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Hormone Signaling Linked to Silkmoth Sex Pheromone Biosynthesis Involves Ca2+/Calmodulin-dependent Protein Kinase II-mediated Phosphorylation of the Insect PAT Family Protein Bombyx mori Lipid Storage Droplet Protein-1 (BmLsd1)*

By Atsushi Ohnishi, J. Joe Hull, Misato Kaji, Kana Hashimoto, Jae Min Lee, Kazuhide Tsuneizumi, Takehiro Suzuki, Naoshi Dohmae and Shogo Matsumoto


Species-specific sex pheromones released by female moths to attract conspecific male moths are synthesized de novo in the pheromone gland (PG) via the fatty acid biosynthetic pathway. This pathway is regulated by a neurohormone termed pheromone biosynthesis activating neuropeptide (PBAN), a 33-amino acid peptide that originates in the subesophageal ganglion. In the silkmoth, Bombyx mori, cytoplasmic lipid droplets, which store the sex pheromone (bombykol) precursor fatty acid, accumulate in PG cells. PBAN stimulates lipolysis of the stored lipid droplet triacylglycerols (TAGs) and releases the precursor for final modification. PBAN exerts its physiological function via the PG cell-surface PBAN receptor, a G protein-coupled receptor that belongs to the neuromedin U receptor family. The PBAN receptor-mediated signal is transmitted via a canonical store-operated channel activation pathway utilizing Gq-mediated phospholipase C activation (Hull, J. J., Kajigaya, R., Imai, K., and Matsumoto, S. (2007) Biosci. Biotechnol. Biochem. 71, 1993–2001; Hull, J. J., Lee, J. M., Kajigaya, R., and Matsumoto, S. (2009) J. Biol. Chem. 284, 31200–31213; Hull, J. J., Lee, J. M., and Matsumoto, S. (2010) Insect Mol. Biol. 19, 553–566). Little, however, is known about the molecular components regulating TAG lipolysis in PG cells. In the current study we found that PBAN signaling involves phosphorylation of an insect PAT family protein named B. mori lipid storage droplet protein-1 (BmLsd1) and that BmLsd1 plays an essential role in the TAG lipolysis associated with bombykol production. Unlike mammalian PAT family perilipins, however, BmLsd1 activation is dependent on phosphorylation by B. mori Ca2+/calmodulin-dependent protein kinase II rather than protein kinase A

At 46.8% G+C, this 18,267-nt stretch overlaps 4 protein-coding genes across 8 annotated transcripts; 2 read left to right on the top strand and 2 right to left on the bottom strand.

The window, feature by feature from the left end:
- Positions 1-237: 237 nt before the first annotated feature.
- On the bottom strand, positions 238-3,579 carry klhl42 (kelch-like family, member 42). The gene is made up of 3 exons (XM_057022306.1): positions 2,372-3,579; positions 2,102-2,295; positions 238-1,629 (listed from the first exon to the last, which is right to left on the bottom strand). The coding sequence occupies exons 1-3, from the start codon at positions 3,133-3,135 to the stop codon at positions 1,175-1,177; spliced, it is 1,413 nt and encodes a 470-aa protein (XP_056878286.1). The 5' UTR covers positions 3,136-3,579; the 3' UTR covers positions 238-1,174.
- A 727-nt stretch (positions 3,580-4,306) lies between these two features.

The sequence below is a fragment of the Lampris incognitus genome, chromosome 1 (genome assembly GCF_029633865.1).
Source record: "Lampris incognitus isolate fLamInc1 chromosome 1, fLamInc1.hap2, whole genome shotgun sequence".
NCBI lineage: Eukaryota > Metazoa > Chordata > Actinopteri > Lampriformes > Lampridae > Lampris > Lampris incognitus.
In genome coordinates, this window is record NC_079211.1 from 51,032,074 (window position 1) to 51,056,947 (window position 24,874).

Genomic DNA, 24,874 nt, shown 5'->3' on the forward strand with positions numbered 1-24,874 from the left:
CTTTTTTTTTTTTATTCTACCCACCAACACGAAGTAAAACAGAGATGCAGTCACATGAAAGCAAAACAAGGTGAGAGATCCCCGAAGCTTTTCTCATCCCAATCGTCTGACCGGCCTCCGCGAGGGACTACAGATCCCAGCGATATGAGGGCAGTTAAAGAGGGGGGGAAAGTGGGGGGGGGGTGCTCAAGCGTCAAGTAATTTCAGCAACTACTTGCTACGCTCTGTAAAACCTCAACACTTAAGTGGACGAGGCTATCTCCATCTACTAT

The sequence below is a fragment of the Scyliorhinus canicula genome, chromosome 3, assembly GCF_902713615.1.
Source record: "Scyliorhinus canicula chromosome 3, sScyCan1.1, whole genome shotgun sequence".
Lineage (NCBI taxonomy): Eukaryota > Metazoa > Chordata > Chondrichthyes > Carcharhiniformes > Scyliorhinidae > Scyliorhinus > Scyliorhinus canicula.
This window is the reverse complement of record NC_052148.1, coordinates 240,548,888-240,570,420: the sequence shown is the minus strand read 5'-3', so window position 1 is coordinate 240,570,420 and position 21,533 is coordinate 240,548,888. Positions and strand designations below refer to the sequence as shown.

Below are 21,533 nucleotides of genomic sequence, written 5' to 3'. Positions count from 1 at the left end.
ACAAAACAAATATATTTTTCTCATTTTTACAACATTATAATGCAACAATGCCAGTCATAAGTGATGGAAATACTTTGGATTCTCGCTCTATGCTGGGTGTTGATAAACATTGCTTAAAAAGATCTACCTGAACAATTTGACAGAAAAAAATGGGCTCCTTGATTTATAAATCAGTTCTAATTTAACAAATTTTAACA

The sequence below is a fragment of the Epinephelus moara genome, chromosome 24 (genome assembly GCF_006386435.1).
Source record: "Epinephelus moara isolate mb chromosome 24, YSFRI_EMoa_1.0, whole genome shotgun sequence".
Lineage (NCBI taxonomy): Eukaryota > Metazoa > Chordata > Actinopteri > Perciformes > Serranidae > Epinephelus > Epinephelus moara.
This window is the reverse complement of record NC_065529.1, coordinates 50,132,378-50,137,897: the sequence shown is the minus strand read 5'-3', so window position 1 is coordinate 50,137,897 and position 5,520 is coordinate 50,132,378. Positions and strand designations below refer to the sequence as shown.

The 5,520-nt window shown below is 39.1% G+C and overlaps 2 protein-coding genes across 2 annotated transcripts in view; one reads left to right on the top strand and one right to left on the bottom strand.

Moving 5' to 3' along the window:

Topics: Signal Transduction
Publisher: American Society for Biochemistry and Molecular Biology
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Provided by: PubMed Central
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